From Bleachman to Douchie
This article was produced in honor of San Francisco AIDS Foundation’s 40th anniversary, which we are commemorating in 2022.
Talking about HIV can be uncomfortable, confusing, or just plain uninteresting–if you approach the conversation in the wrong way. That’s why, over the years, San Francisco AIDS Foundation has employed a series of colorful mascots to deliver information in fun, playful, and sex-positive ways.
Les Pappas, who led HIV education campaigns for SFAF in the early 1980s and into the 1990s, remembers this period in time as a mix of sadness and extreme urgency.
“We all felt so passionate about everything. We were at this place and time where we just had to do everything we could to make a difference in the epidemic. We did focus groups and explored what messages would work in the community, but we didn’t have time to sit back and do a bunch of research before we developed our campaigns.”
That sense of urgency and the fast pace of the teams at SFAF led the organization to be at the forefront of many early and effective HIV prevention messages.
“We were trailblazers, in a lot of ways,” said Pappas. “We really were at the cutting edge of what was happening. We were doing things that nobody else was doing.”
Bleachman encourages people who inject drugs to clean their syringes with bleach
One exciting campaign that Pappas and his team developed, “Bleachman,” was introduced in 1987 to spread the word that people injecting drugs could clean their needles and syringes with ordinary household bleach to reduce the transmission of HIV (note: this strategy is no longer recommended now that adequate supplies of new syringes are readily available).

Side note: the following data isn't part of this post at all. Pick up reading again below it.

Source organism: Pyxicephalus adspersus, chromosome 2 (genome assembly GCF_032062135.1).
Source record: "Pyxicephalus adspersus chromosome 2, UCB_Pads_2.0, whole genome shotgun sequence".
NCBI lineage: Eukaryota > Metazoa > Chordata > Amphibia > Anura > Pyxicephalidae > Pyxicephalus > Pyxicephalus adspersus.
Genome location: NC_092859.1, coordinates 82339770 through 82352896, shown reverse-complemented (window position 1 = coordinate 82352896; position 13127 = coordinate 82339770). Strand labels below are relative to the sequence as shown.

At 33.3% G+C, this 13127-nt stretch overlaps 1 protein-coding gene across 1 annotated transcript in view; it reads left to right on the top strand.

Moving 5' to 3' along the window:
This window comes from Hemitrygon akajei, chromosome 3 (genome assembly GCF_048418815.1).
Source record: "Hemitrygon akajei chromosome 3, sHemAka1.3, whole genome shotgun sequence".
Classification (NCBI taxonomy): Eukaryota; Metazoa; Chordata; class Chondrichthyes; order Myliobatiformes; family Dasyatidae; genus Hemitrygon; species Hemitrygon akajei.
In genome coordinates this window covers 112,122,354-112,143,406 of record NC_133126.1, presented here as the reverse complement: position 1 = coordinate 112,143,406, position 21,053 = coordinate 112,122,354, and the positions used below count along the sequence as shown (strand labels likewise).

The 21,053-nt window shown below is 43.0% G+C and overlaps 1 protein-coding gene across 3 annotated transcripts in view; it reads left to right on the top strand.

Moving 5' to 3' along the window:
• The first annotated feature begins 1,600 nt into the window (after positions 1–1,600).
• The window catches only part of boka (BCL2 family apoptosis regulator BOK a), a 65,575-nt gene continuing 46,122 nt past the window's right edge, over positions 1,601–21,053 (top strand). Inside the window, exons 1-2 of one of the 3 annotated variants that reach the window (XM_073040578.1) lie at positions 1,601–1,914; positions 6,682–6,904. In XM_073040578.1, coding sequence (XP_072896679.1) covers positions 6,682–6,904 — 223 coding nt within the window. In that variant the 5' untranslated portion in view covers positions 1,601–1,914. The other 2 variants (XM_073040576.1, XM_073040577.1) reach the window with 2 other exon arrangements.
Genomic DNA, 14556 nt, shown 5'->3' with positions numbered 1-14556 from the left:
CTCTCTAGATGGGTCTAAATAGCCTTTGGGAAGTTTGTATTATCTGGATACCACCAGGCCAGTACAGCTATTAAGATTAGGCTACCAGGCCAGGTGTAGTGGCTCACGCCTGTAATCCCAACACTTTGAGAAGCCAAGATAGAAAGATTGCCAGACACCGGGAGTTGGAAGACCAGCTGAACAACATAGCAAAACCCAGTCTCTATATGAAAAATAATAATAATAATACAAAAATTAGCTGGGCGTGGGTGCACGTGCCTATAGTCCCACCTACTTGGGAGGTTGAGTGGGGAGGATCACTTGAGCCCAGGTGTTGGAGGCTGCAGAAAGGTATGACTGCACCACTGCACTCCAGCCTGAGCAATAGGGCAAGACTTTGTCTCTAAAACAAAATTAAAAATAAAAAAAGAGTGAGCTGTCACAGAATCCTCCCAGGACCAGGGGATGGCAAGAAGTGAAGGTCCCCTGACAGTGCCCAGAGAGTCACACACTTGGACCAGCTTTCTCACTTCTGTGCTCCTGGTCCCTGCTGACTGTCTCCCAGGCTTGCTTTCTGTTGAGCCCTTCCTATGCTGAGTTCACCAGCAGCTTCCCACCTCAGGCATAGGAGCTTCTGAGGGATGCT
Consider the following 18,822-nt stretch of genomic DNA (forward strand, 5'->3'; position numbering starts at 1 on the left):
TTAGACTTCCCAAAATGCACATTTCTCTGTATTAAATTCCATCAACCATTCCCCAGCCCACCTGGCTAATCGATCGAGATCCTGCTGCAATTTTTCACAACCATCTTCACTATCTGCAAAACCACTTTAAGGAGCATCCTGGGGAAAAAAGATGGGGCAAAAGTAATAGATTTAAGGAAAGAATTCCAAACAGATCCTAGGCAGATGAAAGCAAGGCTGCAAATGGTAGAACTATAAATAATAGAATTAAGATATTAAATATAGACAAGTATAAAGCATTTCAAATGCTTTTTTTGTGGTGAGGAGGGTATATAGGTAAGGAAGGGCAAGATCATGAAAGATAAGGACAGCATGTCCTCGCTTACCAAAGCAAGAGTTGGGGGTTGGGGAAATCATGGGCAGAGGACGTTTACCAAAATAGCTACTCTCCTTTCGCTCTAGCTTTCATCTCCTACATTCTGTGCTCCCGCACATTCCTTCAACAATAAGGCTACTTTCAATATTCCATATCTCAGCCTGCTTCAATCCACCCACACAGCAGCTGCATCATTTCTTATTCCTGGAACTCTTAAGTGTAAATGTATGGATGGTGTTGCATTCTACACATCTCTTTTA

“I did a lot of work with the Haight Ashbury clinic and people involved early on in needle exchange,” said Pappas. “One of our first messages, which we put on a billboard, was, ‘don’t share.’ But for a while, there wasn’t much else we could recommend or say to people injecting drugs about how to prevent the spread of HIV. When research started coming out that bleach could be used to clean syringes, we knew we needed to get that message out there.”
The team first developed a poster, with a bottle of bleach to share this new harm reduction message.
“This was one of the early controversial campaigns,” said Pappas. “Clorox sent us a cease and desist letter, because we used a design that was similar–not exactly the same–to their bottle. They didn’t like the association–they didn’t want to be associated with HIV or drug use.”
Pappas next had the idea to develop a larger-scale, higher-profile campaign that validated the humanity of people who used drugs.
“So much of what was going on in public health at the time was really further marginalizing people who used drugs–putting them down and telling them how ‘bad’ they were,” he said. “We didn’t want to do that. We wanted to let people know we cared about them. That we were committed to their wellbeing and had information that could protect their health and save their lives. That’s when we started to explore the idea of using a superhero.”
In 1987, Bleachman was born.
Pappas had a full body suit costume made, complete with a jug of bleach mask that could be worn on the person’s head. They developed posters, billboards, TV commercials, zines, and did in-person outreach and trainings showing people how to clean syringes with bleach.
“We got a Polaroid camera, and would go out with someone wearing the costume and people would take pictures with us. We went to press conferences, we went to treatment programs–we took Bleachman everywhere.”
The campaign sparked some controversy, but by all accounts was a clear success as a community-informed campaign that effectively reached and engaged the people in our community injecting drugs.